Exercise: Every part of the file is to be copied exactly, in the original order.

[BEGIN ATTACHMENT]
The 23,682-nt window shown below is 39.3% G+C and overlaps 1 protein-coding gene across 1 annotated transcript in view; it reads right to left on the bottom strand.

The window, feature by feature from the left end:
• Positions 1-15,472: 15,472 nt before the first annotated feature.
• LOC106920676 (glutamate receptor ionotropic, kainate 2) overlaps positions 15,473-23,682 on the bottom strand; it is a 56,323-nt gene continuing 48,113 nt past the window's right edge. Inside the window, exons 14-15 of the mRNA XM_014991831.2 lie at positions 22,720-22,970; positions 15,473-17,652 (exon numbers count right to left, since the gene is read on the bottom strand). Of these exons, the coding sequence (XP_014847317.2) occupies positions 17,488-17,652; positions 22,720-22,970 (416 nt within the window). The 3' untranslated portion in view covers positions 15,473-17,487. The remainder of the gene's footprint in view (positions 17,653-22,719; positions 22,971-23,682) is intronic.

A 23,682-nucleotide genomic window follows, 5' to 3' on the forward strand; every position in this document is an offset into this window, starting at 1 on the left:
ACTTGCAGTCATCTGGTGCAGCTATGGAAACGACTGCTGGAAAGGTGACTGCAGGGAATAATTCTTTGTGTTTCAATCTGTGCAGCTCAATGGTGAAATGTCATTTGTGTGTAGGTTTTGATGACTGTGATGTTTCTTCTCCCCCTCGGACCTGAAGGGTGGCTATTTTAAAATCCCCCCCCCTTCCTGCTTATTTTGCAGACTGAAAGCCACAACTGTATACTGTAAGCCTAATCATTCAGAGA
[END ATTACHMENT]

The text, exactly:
The 23,682-nt window shown below is 39.3% G+C and overlaps 1 protein-coding gene across 1 annotated transcript in view; it reads right to left on the bottom strand.

The window, feature by feature from the left end:
• Positions 1-15,472: 15,472 nt before the first annotated feature.
• LOC106920676 (glutamate receptor ionotropic, kainate 2) overlaps positions 15,473-23,682 on the bottom strand; it is a 56,323-nt gene continuing 48,113 nt past the window's right edge. Inside the window, exons 14-15 of the mRNA XM_014991831.2 lie at positions 22,720-22,970; positions 15,473-17,652 (exon numbers count right to left, since the gene is read on the bottom strand). Of these exons, the coding sequence (XP_014847317.2) occupies positions 17,488-17,652; positions 22,720-22,970 (416 nt within the window). The 3' untranslated portion in view covers positions 15,473-17,487. The remainder of the gene's footprint in view (positions 17,653-22,719; positions 22,971-23,682) is intronic.

A 23,682-nucleotide genomic window follows, 5' to 3' on the forward strand; every position in this document is an offset into this window, starting at 1 on the left:
ACTTGCAGTCATCTGGTGCAGCTATGGAAACGACTGCTGGAAAGGTGACTGCAGGGAATAATTCTTTGTGTTTCAATCTGTGCAGCTCAATGGTGAAATGTCATTTGTGTGTAGGTTTTGATGACTGTGATGTTTCTTCTCCCCCTCGGACCTGAAGGGTGGCTATTTTAAAATCCCCCCCCCTTCCTGCTTATTTTGCAGACTGAAAGCCACAACTGTATACTGTAAGCCTAATCATTCAGAGA